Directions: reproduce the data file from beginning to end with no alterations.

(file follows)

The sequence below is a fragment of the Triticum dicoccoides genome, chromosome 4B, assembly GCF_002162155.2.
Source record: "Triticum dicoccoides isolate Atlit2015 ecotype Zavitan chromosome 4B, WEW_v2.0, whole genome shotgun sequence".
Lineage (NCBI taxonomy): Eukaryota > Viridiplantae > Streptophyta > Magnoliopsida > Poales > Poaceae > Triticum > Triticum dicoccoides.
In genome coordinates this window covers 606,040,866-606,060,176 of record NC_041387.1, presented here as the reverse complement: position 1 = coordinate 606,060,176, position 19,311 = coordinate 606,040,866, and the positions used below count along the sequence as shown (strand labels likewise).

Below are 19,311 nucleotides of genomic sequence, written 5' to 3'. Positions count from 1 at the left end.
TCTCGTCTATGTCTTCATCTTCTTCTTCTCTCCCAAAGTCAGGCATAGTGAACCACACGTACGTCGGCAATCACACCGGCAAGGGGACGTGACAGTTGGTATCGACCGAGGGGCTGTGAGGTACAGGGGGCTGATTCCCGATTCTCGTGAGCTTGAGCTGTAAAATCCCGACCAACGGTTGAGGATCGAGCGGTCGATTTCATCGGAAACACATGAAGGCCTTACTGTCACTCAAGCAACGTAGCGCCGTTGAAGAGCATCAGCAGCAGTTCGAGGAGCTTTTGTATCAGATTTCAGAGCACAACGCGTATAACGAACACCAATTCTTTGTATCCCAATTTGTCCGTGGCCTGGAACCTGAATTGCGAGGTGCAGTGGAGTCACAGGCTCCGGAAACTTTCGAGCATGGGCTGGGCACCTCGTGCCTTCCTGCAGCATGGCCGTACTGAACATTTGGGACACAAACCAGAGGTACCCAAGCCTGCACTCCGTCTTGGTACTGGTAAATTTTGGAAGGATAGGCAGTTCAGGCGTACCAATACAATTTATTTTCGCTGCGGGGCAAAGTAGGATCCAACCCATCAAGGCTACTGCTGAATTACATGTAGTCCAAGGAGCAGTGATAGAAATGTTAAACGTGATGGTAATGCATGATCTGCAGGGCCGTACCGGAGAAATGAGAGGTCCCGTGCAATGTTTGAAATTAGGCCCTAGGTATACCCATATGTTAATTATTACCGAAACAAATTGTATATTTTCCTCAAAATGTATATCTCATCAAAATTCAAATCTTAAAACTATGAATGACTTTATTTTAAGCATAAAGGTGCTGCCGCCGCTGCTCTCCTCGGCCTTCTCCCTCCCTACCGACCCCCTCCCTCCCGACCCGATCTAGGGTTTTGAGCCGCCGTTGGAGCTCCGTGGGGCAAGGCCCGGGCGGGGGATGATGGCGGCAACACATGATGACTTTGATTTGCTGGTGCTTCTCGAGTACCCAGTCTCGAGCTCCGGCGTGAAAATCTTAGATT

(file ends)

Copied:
The sequence below is a fragment of the Triticum dicoccoides genome, chromosome 4B, assembly GCF_002162155.2.
Source record: "Triticum dicoccoides isolate Atlit2015 ecotype Zavitan chromosome 4B, WEW_v2.0, whole genome shotgun sequence".
Lineage (NCBI taxonomy): Eukaryota > Viridiplantae > Streptophyta > Magnoliopsida > Poales > Poaceae > Triticum > Triticum dicoccoides.
In genome coordinates this window covers 606,040,866-606,060,176 of record NC_041387.1, presented here as the reverse complement: position 1 = coordinate 606,060,176, position 19,311 = coordinate 606,040,866, and the positions used below count along the sequence as shown (strand labels likewise).

Below are 19,311 nucleotides of genomic sequence, written 5' to 3'. Positions count from 1 at the left end.
TCTCGTCTATGTCTTCATCTTCTTCTTCTCTCCCAAAGTCAGGCATAGTGAACCACACGTACGTCGGCAATCACACCGGCAAGGGGACGTGACAGTTGGTATCGACCGAGGGGCTGTGAGGTACAGGGGGCTGATTCCCGATTCTCGTGAGCTTGAGCTGTAAAATCCCGACCAACGGTTGAGGATCGAGCGGTCGATTTCATCGGAAACACATGAAGGCCTTACTGTCACTCAAGCAACGTAGCGCCGTTGAAGAGCATCAGCAGCAGTTCGAGGAGCTTTTGTATCAGATTTCAGAGCACAACGCGTATAACGAACACCAATTCTTTGTATCCCAATTTGTCCGTGGCCTGGAACCTGAATTGCGAGGTGCAGTGGAGTCACAGGCTCCGGAAACTTTCGAGCATGGGCTGGGCACCTCGTGCCTTCCTGCAGCATGGCCGTACTGAACATTTGGGACACAAACCAGAGGTACCCAAGCCTGCACTCCGTCTTGGTACTGGTAAATTTTGGAAGGATAGGCAGTTCAGGCGTACCAATACAATTTATTTTCGCTGCGGGGCAAAGTAGGATCCAACCCATCAAGGCTACTGCTGAATTACATGTAGTCCAAGGAGCAGTGATAGAAATGTTAAACGTGATGGTAATGCATGATCTGCAGGGCCGTACCGGAGAAATGAGAGGTCCCGTGCAATGTTTGAAATTAGGCCCTAGGTATACCCATATGTTAATTATTACCGAAACAAATTGTATATTTTCCTCAAAATGTATATCTCATCAAAATTCAAATCTTAAAACTATGAATGACTTTATTTTAAGCATAAAGGTGCTGCCGCCGCTGCTCTCCTCGGCCTTCTCCCTCCCTACCGACCCCCTCCCTCCCGACCCGATCTAGGGTTTTGAGCCGCCGTTGGAGCTCCGTGGGGCAAGGCCCGGGCGGGGGATGATGGCGGCAACACATGATGACTTTGATTTGCTGGTGCTTCTCGAGTACCCAGTCTCGAGCTCCGGCGTGAAAATCTTAGATT